The first production of Alcoholic Liquids was doubtless accidental--caused by the spontaneous fermentation of Grape-juice, Milk, or Grain, under peculiar circumstances, finally evolving a fiery, transparent fluid. (When we term Alcohol an unnatural product, we simply place it in the same category with carrion, malformations, idiots, &c. which are not produced in the regular and healthy course of Nature, but evidence her defeat and disappointment.) Ten thousand times this phenomenon may have occurred unnoted, before some stern necessity of thirst, faintness, and destitution induced some one to imbibe cautiously of the product, in spite of the reluctance and revolt of the senses. The effect was immediate and palpable--elasticity, energy, courage, invigoration,--the first pair and the apple over again. The depression, prostration, and pain came afterward, and could be forgotten or referred to some other cause. If the first bold experimenter in Alcohol did not choose to repeat the dose, the second, the fifth, or the tenth was doubtless less wise. It crept gradually into use--first as a medicine or wonderful elixir, capable of curing almost any disease; and very soon repaid the confidence reposed in it by creating many new disorders and aggravating those previously known. While it may have been medically employed in some cases with effect, it has unquestionably created a thousand pains where it ever removed one, and caused more deaths than all the medicines on earth have postponed or prevented.

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Throw a fierce bloodhound into the cage of a young leopard or tiger, and, although neither ever before saw an animal of the other's species, each instantly, instinctively recognizes the presence of a deadly foe. Each summons every energy for the imminent and deadly encounter, places himself in his best attitude, rallies all his strength; quickens his circulation--'bristles up' as we say; he is more strongly nerved, resolute, formidable now than he was a minute since, precisely because he feels himself confronted by an implacable enemy, before whom to quail is immediate death.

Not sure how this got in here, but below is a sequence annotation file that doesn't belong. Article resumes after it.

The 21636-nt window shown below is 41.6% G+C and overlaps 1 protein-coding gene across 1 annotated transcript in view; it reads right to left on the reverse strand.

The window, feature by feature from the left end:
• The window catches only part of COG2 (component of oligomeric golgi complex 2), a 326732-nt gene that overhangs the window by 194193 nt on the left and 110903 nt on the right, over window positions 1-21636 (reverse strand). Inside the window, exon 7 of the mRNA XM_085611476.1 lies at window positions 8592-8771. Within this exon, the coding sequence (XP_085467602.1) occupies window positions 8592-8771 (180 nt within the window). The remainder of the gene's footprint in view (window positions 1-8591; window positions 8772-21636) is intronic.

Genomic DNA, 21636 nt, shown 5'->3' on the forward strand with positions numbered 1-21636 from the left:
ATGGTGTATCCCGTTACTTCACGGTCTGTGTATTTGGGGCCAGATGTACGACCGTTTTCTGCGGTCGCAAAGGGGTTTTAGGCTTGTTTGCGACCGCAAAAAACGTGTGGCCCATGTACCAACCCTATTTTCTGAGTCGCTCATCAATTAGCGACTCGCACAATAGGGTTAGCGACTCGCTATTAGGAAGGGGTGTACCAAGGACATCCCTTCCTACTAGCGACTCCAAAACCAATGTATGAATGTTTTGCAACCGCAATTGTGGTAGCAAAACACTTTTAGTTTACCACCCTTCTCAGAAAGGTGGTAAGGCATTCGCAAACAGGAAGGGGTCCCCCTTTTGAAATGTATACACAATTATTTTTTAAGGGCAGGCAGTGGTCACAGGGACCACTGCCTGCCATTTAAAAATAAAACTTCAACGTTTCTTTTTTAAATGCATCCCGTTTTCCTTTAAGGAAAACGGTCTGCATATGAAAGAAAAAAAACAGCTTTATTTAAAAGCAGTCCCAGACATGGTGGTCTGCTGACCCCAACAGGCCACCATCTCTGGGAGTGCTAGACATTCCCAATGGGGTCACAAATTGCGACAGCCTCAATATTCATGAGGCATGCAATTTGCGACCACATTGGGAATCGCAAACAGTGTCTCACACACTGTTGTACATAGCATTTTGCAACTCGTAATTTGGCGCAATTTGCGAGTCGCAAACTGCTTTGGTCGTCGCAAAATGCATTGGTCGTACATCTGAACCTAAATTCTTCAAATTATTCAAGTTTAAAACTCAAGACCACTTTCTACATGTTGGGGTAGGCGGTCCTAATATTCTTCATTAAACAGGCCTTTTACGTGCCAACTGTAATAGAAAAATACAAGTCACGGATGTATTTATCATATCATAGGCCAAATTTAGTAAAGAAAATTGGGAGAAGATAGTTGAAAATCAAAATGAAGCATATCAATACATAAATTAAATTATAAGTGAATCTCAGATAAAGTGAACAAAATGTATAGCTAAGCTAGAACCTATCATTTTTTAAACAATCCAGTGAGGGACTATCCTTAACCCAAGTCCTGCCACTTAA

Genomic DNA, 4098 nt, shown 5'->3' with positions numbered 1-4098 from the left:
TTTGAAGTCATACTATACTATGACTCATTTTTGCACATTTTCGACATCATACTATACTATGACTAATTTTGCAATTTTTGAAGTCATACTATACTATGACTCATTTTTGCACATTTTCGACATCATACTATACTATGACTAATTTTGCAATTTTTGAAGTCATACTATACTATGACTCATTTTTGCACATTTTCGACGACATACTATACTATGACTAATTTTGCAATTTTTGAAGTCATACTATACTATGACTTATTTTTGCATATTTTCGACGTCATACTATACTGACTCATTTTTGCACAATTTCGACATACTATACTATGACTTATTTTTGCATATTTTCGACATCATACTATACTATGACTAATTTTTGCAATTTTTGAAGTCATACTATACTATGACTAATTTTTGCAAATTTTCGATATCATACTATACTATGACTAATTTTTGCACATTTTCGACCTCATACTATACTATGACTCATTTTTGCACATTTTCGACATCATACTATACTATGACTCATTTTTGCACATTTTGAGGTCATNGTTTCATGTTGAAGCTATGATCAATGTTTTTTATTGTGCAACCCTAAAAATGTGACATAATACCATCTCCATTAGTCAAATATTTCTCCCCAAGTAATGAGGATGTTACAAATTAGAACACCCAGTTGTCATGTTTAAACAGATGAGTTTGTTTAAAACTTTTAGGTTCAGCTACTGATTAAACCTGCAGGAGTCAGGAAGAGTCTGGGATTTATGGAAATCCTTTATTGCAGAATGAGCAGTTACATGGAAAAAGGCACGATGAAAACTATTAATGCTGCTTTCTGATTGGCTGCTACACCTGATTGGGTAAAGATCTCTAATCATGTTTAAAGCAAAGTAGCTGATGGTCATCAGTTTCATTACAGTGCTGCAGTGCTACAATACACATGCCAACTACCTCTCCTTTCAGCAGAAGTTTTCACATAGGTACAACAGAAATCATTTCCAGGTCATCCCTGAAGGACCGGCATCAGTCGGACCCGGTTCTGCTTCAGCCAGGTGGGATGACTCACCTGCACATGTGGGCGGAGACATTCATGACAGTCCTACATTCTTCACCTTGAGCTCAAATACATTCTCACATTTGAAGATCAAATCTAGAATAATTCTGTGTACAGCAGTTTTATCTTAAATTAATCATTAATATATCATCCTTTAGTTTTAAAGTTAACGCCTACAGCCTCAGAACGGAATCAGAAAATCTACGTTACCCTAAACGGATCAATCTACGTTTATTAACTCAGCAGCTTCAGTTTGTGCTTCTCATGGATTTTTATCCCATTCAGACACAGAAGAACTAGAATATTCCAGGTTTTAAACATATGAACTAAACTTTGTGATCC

So with the use of Alcohol. A man swallows a glass of Alcoholic Spirits--his first. At once his whole vital economy recognizes the presence of an unnatural intruder--a deadly enemy. The stomach, disturbed in all its functions, says, 'You must not stop here--I cannot digest you'--and throws it off upon the liver, which repels it as peremptorily, and thrusts it toward the heart, which with like emphasis repels it. It is thus hurried from one to another of the vital organs, and repulsed by them all; but the necessity of disposing of it is pressingly imperative, and it is expelled in one way or another--partly through the kidneys, partly through the lungs, and partly through the pores of the skin. Unless the outrage be repeated, a short time sees the enemy banished, but only through an extraordinary exertion, an unnatural activity of all the vital forces. The pulse bounds, the blood gallops, the heart quickens its movements, and even the endangered brain is goaded to unwonted exertion. Of all these exhausting efforts, the mind perceives only the impulse, the exhilaration. The happy neophyte almost walks on air--he feels richer, more generous, and of more consequence than hitherto-- he has a great mind to give somebody a fortune. (The illusive exhalation produced by opium and some other poisons is known to be even more intellectual and etherial than that produced by Alcoholic Liquors.) But all this elevation of spirits is not really created, by the stimulus--it is simply so much vivacity and elation of spirits borrowed at ruinous usury, and of which payment is sure to be demanded to-morrow. To-morrow comes, and the demand with it; but the debauched consciousness fails to attribute the intolerable exhaustion and depression to its real cause. 'When the liquor was present, and potent,' it perversely reasons, 'all was better than usual; but, now that it is gone, I feel horribly.' 'Take more,' chimes in the depraved appetite, and the counsel is deferred to. More is taken, and momentary relief thereby secured, by means which shall necessitate a still more abject prostration on the morrow, which will require a still stronger potion to overcome it. And thus the blind victim goes on, cherishing the adder which daily stings him, and fancying he is revived and upheld by that which is constantly depressing and destroying him.

But it is said that very many drink moderately and guardedly through a long course of years, preserving to old age a sound constitution and vigorous intellect, which could not be the case if the natural effects of Alcoholic Drinks were such as has been depicted.